I’ll talk about the concept of levels in a later post, but for now, let’s just say if you are a reviewer that is well trusted, then your ratings matter more. Put simply, everyone gets to vote, but some votes count more. This helps ensure a certain level of writing quality on the site. Having a top rated review on a product that is popular will ensure that you have more readers than those reviews below yours.
And popularity is the name of the game. All the social points are tallied on Epinions by the stats you and your review have.
Many community review sites use variations on Epinions “Web of Trust.” I’ve not too deeply in Amazon’s reviews system, but I suspect something similar is in play.
Yahoo! Answers (whom we’ve talked about before) uses a simpler points system, but to be fair, Epinions has been refined over the years to alleviate problems of gaming the system. Yahoo! Answers will have to create some safeguards to ensure the quality of their site at some point in the future.
Where Epinions point system is complicated and opaque, Yahoo! Answers point system is simple and transparent – earn points by answering questions, earn more by being the best answer. For every There are a couple of twists, however. First, you get a point for just showing up. At first glance, this seems odd. Why give points for not doing anything? Having been an active lurker on many community websites, I suspect this is to give the vast majority of users, ie the lurkers, a sense that they belong to the community. [Editors note it seems that Yahoo! understands the lurker phenom quite well].
The main reason to have points is to compare yourself against others. This is the most primary construct of any game that has a winner and a loser.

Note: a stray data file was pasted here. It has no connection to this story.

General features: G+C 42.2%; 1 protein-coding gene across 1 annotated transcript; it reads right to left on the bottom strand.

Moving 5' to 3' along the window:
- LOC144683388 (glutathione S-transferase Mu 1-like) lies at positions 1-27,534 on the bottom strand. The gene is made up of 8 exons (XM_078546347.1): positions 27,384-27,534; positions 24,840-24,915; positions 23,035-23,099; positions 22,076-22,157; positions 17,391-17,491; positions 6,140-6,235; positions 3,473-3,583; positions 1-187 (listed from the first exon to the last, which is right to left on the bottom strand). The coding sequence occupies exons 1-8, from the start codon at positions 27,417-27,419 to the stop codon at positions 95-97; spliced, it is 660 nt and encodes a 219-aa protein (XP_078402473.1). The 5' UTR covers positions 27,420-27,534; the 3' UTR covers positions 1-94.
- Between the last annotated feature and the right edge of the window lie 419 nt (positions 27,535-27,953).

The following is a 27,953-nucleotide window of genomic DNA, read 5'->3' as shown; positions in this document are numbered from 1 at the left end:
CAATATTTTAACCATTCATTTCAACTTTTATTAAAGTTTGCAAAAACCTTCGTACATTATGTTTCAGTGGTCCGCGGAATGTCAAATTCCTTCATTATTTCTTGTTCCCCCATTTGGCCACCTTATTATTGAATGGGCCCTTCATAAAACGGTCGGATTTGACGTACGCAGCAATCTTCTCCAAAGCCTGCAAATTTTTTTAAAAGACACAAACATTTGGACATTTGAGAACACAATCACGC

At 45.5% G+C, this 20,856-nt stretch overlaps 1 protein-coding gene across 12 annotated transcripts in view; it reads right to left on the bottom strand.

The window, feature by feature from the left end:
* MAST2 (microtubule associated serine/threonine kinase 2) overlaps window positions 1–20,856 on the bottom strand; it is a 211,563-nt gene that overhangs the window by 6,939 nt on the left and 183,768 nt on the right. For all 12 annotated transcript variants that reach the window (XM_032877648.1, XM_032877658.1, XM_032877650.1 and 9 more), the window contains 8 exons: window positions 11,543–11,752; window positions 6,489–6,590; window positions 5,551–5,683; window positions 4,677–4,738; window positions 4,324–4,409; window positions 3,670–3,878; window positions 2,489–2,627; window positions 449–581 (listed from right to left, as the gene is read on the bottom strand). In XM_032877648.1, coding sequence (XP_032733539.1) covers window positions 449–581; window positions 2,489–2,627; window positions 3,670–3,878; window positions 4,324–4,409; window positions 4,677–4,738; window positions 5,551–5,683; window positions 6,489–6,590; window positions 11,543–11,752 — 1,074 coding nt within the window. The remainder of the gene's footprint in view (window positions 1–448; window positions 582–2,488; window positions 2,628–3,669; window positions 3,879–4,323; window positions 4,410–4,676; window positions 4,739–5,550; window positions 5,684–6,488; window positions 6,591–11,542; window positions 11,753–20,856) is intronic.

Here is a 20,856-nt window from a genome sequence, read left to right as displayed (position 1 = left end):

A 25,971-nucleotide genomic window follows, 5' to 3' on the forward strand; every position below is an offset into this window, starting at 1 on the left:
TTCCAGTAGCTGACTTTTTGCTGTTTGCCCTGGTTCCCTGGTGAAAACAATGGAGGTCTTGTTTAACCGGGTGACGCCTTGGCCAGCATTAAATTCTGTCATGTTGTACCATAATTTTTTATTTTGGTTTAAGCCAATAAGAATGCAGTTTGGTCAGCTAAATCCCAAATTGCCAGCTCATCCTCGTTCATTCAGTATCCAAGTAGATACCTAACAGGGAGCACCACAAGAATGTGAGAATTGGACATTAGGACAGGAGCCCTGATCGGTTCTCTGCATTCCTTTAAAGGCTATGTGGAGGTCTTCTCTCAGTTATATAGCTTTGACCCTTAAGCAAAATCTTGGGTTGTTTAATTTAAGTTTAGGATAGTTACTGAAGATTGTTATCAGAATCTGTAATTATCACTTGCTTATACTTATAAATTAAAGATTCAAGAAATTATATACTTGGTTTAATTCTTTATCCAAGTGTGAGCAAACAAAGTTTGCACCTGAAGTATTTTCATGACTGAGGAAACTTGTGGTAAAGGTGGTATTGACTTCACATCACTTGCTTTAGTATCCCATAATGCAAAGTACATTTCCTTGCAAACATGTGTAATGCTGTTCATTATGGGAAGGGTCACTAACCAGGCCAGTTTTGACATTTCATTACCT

Leaderboards bring out the inner competitor in users. Even if you are number 3200 in a list, you have somewhere to go, and hopefully that is up.
Points and leaderboards make sites more fun by keeping users jockeying for position and ultimately, creating more value for your site.
So, you’ve built your totally kick ass web 2.0, long tail, peer to peer, social networking, beta meme review wiki that has all the paradigm shifting, AJAX created reflections you can shake a stick at.
You’ve been on TechCrunch, Engadget, Boing Boing and you’ve been properly Dugg. You’ve gotten great press and lots of people have tried your site. Trouble is, people come to your site once and return only periodically, but they never add anything to your site. The trouble is, your site isn’t fun.
I heard a talk that Amy Jo Kim gave back at Etech that really stuck with me. She talked about using gaming mechanics to make your site more fun. Gaming mechanics are essentially elements of games that make them addictive by employing elements of behavioral psychology. A great book on this is Theory of Fun by Raph Koster. According to Raph, “fun is about our brain feeling good.”
I thought about the sites I’ve liked, used and help design and the best, most successful ones all use gaming mechanics to bring people in and keep them there. Community based sites tend to use this best.